July 1, 2009
Host: Ted Simons
- Arizona Capitol Times’ Jim Small reports on the latest from the state capitol.
- Jim Small - Arizona Capitol Times
TED SIMONS: Good evening and welcome to "Horizon." I'm Ted Simons. Governor Jan Brewer today line item vetoed a number of provisions of a budget she received from the legislature early this morning. She also called lawmakers back into special session to find a way to pay for some of the cuts she restored to the budget. That could be tricky as some lawmakers are planning on being out of town soon. Here now to give us an update is Jim Small of the Arizona Capitol Times. Jim, get any sleep last night at all?
JIM SMALL: I got a little bit this afternoon.
TED SIMONS: It's a long night. She line item vetoes, calls a special session, how much of a surprise is this?
JIM SMALL: Well, it was one of the options that I think people were speculating about. As yesterday drug into last night as it drug into this morning. You know, there were a number of -- everyone was trying to figure out what was going to happen, because republican lawmakers were acting on this negotiated set of budget bills absent the main provision that the governor Brewer was proposing was pushing for, which was a referral to the November ballot for a sales tax increase, without the speculation range the from she's going to veto everything and force us to shut down state government to she's going to cave completely and just sign it and move on and address the tax issue later. You know, she ended up somewhere in the middle. She avoided a government shutdown. She let, you know, let the underlying bills go into law. And she line item vetoed a number of spending cuts that were supported by republican lawmakers and she also really vetoed a lot of the policy bills that went along with it, that established, you know, how spending cuts were supposed to be implemented or different -- a number of different policy things, she outright vetoed them and said basically this is a budget, that is -- it's not a good budget. It doesn't include any additional revenue. It makes cuts that are way too deep and without a tax increase proposal on it we're going to have to start over.
TED SIMONS: She specifically targeted education here as far as vetoes and that's a pretty bold move, isn't it? That's a lot of money.
JIM SMALL: It is, and, you know, republican -- the budget that was passed by republicans included about $220 million in cuts to K-12 education plus another $40 million to the university system. In her line item vetoes she eliminated those cuts and the way it was structured she eliminated all of -- at first reading that she eliminated all the funding for education and universities possibly as well, so you know, that may be one way to try to actually prod the legislature into acting on this quickly, they are statutorily required to make a schools payment I believe later this month in a couple weeks, you know, so you've got a lot of things going on. She's bound and determined obviously to get the tax increase on the ballot. The thing she's been pushing for all year long, and these, you know this just demonstrates I think the length she's willing to go to for it.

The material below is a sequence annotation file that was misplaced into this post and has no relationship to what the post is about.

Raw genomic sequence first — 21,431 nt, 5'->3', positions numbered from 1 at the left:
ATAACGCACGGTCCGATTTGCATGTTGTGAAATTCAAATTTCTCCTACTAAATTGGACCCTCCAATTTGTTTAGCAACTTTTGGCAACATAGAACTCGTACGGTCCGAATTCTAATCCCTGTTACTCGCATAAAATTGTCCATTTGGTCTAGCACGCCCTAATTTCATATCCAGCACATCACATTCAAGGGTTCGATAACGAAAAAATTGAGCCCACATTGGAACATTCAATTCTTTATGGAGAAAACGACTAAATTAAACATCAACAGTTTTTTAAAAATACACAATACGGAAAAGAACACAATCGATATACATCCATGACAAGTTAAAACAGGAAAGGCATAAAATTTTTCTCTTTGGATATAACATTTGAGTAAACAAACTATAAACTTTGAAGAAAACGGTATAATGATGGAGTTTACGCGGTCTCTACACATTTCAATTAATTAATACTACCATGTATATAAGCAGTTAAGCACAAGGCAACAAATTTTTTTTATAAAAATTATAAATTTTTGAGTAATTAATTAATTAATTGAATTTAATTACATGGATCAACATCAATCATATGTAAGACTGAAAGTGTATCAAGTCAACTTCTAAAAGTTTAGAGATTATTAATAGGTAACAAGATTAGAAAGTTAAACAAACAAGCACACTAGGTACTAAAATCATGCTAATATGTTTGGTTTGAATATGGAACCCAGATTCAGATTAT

TED SIMONS: The verbiage in her little, fatally flawed budget, devastating cuts to education, public safety, health services, is any of this going to fly any higher than it did for the past six months?
JIM SMALL: Well, I'm not really sure exactly what's going to happen, I mean, lawmakers are -- the republican lawmakers I talked to today are not happy with the way this worked. They feel they worked hard, in good faith, to negotiate a budget package and to try to get the entire package out. They feel that, look, we tried our hardest. We went to every member of our caucus and tried to twist every arm possible, you know, take everyone to the woodshed that we could, and we could not get the votes for it. You know, I spoke with house speaker Kirk Adams today. He said the way the deal worked was we would go and get every one of our members possible and we would come and then it was the governor's responsibility after that to go pick up any straggling republicans or go grab the democratic votes necessary for this tax referral. His comment to me was they failed in that goal and they didn't do it and so this is where we're at. You know, we're going to go ahead and pass the budget. We're not going to shut down government. But at the same time we can't be held responsible for this thing not getting support because the support just doesn't exist.
TED SIMONS: So she failed by not picking up the stragglers but they didn't fail as leaders to get her what she needed as far as the compromise is concerned.
JIM SMALL: Well, and I think this is, you know, where politics comes into it. Both sides are certainly going to have their reasons for believing why what they did was right and why the other side misbehaved.
TED SIMONS: Well, and that kind of brings us to the question, you know, folks are leaving town, they got vacations, weren't expected to be here come Monday, can they muster a quorum?
JIM SMALL: Don't know. I think we'll have to wait until Monday. Spoke with Senator Jonathan Payton from Tucson, he's in the Army Reserves. He was scheduled next week to go be on active duty, so he's supposed to be doing military training exercises starting Monday and for the entire week, he's not really sure if he's going to be able to show up down here at the capitol Monday, if he's going to be the serving the federal government.
TED SIMONS: If certain folks are missing and certain folks aren't missing, could that seriously change the dynamic of what gets negotiated and what gets played down there?